You said that with NFP there is still some chance of getting pregnant. This is not contrary to my questions. What I mainly consider is this intention that two spouses may have: we hope that we will not have any child (or only have one child, etc), but if we have any child (or any more child), we will accept him or her, and raise him or her well. Is using NFP with such intention allowable?


#6

Pope Pius XII, Allocution to midwives, October 29, 1951:

Serious motives, such as those which not rarely arise from medical, eugenic, economic and social so-called “indications,” may exempt husband and wife from the obligatory, positive debt for a long period or even for the entire period of matrimonial life. From this it follows that the observance of the natural sterile periods may be lawful, from the moral viewpoint: and it is lawful in the conditions mentioned. If, however, according to a reasonable and equitable judgment, there are no such grave reasons either personal or deriving from exterior circumstances, the will to avoid the fecundity of their union, while continuing to satisfy to tile full their sensuality, can only be the result of a false appreciation of life and of motives foreign to sound ethical principles.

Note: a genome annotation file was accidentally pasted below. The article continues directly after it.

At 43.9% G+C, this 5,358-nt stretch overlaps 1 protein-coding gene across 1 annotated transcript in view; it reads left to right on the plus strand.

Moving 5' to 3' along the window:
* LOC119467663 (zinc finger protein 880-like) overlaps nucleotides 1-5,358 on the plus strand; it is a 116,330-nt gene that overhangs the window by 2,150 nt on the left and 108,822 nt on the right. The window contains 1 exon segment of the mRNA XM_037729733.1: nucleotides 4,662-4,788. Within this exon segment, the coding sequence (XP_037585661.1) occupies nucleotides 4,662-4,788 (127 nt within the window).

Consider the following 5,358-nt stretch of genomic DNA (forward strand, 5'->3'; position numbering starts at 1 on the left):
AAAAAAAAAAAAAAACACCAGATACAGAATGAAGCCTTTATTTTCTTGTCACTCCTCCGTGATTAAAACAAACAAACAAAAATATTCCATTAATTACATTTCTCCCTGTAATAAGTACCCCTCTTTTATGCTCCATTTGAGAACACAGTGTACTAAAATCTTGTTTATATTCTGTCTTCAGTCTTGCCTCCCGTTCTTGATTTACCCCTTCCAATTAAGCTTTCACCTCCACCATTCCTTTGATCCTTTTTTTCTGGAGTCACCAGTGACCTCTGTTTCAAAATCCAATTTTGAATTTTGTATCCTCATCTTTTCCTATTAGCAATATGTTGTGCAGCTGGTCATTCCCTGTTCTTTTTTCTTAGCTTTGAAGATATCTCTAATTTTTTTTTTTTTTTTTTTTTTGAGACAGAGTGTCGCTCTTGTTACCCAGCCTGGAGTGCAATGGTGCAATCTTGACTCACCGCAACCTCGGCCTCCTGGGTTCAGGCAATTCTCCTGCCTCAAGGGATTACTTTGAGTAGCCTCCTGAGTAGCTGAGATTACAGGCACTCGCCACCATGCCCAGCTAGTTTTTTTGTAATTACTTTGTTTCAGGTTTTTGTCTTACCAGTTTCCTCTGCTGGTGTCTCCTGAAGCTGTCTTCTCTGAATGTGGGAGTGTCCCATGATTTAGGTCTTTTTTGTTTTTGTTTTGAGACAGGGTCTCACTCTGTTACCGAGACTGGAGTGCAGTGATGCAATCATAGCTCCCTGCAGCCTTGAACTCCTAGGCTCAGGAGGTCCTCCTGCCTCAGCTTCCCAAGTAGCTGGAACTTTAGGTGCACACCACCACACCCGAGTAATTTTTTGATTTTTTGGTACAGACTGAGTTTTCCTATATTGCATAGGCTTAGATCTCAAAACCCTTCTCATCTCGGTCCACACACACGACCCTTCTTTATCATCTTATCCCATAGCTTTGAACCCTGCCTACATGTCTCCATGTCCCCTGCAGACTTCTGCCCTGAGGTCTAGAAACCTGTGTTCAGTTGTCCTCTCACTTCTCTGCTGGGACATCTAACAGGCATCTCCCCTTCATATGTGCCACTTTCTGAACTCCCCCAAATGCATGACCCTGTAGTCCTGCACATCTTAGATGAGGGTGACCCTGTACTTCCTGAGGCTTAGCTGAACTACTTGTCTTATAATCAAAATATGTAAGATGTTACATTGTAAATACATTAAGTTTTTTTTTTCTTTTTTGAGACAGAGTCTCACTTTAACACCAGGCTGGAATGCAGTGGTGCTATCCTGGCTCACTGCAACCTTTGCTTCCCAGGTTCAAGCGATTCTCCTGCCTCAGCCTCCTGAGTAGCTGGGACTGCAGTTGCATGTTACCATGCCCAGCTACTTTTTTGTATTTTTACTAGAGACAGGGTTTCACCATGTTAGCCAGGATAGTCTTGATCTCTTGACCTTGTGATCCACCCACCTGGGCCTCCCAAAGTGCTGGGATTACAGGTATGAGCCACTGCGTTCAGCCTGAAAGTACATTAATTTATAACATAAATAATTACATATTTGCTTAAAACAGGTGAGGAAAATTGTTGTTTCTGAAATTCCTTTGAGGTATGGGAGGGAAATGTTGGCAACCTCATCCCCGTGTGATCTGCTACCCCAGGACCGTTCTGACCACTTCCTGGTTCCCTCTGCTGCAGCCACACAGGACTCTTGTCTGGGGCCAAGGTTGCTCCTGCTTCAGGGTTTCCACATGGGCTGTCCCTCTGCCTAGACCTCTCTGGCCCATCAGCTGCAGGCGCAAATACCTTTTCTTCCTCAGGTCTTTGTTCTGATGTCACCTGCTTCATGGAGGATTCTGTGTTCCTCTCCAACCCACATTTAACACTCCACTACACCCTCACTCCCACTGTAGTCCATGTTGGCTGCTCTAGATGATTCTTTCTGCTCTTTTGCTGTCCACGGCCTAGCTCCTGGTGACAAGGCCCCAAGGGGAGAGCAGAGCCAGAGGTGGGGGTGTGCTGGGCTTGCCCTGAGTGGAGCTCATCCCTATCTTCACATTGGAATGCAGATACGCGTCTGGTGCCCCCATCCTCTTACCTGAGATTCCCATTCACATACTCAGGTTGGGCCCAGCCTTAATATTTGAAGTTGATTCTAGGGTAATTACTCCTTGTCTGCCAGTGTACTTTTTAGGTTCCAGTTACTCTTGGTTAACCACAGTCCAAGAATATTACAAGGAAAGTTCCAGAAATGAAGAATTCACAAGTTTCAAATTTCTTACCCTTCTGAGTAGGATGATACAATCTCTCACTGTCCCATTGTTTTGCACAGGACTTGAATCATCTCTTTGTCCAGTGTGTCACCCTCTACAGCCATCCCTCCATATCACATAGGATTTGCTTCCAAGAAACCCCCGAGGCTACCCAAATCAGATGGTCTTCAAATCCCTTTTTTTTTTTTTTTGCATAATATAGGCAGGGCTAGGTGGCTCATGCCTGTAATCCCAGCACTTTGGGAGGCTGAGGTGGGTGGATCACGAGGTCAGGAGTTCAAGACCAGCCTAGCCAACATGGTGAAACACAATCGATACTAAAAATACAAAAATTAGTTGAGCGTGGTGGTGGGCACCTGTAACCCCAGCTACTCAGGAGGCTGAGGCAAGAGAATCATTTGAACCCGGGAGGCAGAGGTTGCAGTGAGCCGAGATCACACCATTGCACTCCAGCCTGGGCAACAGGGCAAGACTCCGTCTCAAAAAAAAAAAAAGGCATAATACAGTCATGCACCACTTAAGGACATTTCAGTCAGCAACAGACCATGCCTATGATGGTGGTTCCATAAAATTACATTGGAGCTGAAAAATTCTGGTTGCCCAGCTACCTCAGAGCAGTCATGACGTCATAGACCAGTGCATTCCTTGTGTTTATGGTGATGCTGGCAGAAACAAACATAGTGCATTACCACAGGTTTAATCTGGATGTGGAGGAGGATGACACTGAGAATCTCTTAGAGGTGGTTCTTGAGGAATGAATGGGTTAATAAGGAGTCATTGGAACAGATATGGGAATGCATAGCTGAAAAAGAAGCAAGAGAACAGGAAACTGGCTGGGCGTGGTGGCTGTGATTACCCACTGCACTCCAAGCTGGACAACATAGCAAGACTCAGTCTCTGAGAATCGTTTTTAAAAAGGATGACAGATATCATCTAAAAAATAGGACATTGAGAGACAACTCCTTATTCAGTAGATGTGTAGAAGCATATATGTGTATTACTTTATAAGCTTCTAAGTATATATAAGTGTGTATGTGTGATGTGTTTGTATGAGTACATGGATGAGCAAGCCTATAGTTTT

https://www.ewtn.com/library/PAPALDOC/P511029.HTM


#7

I second this. Pope Pius XII had an amazing, God-given gift for writing strikingly beautiful encyclicals.

I would also suggest Fr. Ripperger. He can get weird, but he’s my go-to guy for sound moral teaching.

Well, him and Pope Pius XII.

Enjoy!


#8

Is there a reason that you cannot do this ^ yourself? Have you have tried to find the answer in the CCC but failed to understand it?

In my words…the married couple need to have good reason to avoid having children. Good reason would be different to people. It’s left up to the couple to decide what a good reason is for them. It should not be something frivolous, or something outside of God’s will - that would require some thought and prayer, or discernment as Christians say, to figure out the best course for each couple.


#9

According to at least two Popes in the past, one cannot use NFP without a sufficient cause.


#10

The Catechism of the Catholic Church states “Periodic continence, that is, the methods of birth regulation based on self-observation and the use of infertile periods, is in conformity with the objective criteria of morality” (2370). There is no requirement of a good reason mentioned here. If a good reason is required, why is not such a requirement mentioned here?